Written by Bishop Peter Stuart
We have a beautiful gum tree in our back garden. It first took root long before rows of houses were built in our street. It dominates our suburban block. I like looking at the tree. I love the bark that falls of it. I enjoy seeing the birds in it, especially the kookaburras. I am intrigued by the way it moves in the wind. This tree is, for me, a powerful reminder and daily invitation to think about and care for creation.
Over a number of decades, the worldwide Anglican Communion has fashioned some simple statements to describe how we might participate in share in God’s mission to the world. These statements are called the ‘Five Marks of Mission’ and the fifth statement says, we will ‘strive to safeguard the integrity of creation, and sustain and renew the life of the earth.’ Anglicans see environmental responsibility as an important aspect of Christian discipleship.
The Diocesan Strategic Directions seek to embody this thinking in the statement of healthy ministry practices. Every congregation in the Diocese was asked to embrace all 7 practices, using them as a central resource in their ministry and mission planning. Our shared hope is that every congregation will recognise their call to live as caring stewards of God’s creation.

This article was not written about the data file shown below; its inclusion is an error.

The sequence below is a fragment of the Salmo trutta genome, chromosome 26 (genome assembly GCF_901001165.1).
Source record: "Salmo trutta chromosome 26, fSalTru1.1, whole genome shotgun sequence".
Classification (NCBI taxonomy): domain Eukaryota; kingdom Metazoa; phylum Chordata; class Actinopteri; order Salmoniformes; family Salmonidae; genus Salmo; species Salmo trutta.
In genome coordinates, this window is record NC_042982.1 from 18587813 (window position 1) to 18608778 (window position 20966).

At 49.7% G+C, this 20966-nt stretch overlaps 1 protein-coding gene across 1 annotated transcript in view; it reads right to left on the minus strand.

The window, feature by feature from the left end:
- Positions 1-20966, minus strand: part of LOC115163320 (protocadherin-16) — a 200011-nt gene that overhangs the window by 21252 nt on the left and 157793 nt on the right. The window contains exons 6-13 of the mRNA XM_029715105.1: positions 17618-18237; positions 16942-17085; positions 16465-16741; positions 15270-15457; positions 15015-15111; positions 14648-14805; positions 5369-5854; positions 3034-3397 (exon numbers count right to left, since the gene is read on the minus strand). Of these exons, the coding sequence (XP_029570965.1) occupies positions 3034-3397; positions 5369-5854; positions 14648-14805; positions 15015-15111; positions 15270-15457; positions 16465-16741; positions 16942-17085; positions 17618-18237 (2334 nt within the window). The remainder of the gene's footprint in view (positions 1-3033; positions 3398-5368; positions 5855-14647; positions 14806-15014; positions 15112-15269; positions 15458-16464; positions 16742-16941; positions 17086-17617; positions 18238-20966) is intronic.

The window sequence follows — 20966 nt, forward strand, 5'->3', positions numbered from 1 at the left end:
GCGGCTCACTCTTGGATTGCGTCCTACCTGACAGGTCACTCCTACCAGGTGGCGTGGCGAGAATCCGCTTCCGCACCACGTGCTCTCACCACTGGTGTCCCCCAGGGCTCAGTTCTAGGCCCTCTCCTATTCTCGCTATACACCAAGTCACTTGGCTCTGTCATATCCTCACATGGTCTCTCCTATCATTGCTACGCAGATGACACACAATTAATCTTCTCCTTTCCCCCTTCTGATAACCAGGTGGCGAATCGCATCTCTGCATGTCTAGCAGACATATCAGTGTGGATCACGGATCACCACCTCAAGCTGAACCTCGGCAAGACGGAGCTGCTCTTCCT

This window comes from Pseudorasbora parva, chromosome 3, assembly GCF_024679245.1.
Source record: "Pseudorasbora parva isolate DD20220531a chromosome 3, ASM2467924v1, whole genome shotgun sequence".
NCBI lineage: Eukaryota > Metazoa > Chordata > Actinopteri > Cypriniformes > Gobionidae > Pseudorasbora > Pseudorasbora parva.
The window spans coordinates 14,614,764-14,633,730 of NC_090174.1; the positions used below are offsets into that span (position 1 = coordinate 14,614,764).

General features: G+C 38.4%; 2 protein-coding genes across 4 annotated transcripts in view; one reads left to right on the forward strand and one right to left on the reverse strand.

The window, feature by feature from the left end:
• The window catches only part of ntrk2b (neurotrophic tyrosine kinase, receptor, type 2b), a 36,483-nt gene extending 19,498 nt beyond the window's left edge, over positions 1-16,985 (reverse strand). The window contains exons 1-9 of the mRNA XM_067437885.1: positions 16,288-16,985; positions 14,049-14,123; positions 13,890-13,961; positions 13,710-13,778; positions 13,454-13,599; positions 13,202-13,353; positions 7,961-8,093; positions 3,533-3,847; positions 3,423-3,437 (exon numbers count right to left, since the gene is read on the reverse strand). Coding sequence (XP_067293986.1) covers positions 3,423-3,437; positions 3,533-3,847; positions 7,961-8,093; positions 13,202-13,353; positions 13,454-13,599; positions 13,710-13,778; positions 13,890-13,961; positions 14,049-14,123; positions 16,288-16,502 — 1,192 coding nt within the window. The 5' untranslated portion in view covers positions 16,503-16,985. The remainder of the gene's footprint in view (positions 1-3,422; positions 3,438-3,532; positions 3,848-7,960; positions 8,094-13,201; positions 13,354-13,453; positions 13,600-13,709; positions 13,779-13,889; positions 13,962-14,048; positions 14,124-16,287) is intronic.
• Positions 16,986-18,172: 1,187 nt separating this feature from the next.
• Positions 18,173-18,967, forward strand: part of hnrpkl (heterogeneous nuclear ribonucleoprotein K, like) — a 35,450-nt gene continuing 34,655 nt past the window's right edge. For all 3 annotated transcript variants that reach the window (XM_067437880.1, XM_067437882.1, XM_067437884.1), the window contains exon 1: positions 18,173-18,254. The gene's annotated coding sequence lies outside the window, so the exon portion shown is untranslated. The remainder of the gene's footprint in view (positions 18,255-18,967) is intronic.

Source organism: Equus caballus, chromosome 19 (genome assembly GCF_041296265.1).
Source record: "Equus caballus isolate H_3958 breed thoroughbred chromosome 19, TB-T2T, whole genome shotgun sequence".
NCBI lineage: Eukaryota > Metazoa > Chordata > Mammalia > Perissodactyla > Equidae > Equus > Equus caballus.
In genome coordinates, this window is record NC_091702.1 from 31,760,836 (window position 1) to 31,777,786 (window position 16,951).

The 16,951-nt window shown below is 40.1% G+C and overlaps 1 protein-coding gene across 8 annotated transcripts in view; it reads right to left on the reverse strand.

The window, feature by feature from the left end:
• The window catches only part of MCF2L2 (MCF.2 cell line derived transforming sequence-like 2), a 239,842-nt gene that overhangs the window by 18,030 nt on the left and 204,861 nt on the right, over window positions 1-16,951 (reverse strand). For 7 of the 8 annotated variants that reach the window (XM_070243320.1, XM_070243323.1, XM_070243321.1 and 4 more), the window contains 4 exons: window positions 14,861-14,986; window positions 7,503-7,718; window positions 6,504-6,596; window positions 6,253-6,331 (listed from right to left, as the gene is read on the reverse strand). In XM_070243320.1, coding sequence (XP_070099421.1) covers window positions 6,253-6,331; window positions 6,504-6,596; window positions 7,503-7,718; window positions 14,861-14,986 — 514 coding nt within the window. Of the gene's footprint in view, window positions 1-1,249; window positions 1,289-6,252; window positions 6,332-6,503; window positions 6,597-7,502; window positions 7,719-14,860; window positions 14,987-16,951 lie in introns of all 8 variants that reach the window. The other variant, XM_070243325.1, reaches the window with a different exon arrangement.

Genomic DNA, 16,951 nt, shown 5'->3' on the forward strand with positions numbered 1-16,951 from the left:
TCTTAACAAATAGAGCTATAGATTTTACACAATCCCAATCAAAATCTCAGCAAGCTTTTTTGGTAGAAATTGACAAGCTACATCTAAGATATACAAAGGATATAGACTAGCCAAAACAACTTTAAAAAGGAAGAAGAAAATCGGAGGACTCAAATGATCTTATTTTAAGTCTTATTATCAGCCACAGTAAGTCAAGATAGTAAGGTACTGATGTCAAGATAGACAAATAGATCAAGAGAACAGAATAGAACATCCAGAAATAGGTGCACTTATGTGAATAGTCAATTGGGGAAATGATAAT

At the recent Diocesan Convention, we were helped in our thinking with a presentation about how Anglicans in our region can talk about coal mining. Anglican EcoCare, the Diocesan Environment Commission, were present with a stall with books and pamphlets on good ideas. There were some good conversations among people about solar panels and water tanks in parishes.
There are parishes across the Diocese who are devoting time this September to thinking about creation as part of Sunday services. Within the scriptures we are often reminded that humanity and creation are intertwined.
A few years ago, Professor Norm Habel, a Lutheran theologian and biblical scholar addressed the Synod about environmental theology. He has crafted many prayers with strong creation themes. One prayer is –
Jesus Christ, teach us to empathise with Earth.
Make our spirits sensitive to the cries of creation,
cries for justice from the air, the clouds and the sky,
cries of our fellow creatures deserted and dying.
Jesus Christ, make our faith sensitive to the groans of the Spirit
in creation, groans of longing for a new creation.
Jesus Christ, make our hearts sensitive to the songs of our kin,
songs of celebration echoing around us.
Jesus Christ, teach us to care.
In September, I am trying to increase my personal environmental responsibility by reducing my use of single-use plastics. There are some people who need straws to drink with, but I can go without them. I’m remembering to take bags from home for shopping especially for the vegetables. I’m not going to encourage the use of balloons or plastic glitter in decoration. I’m remembering to use my reusable coffee cup.
This Spring, let’s celebrate and care for creation together!
Grace and peace,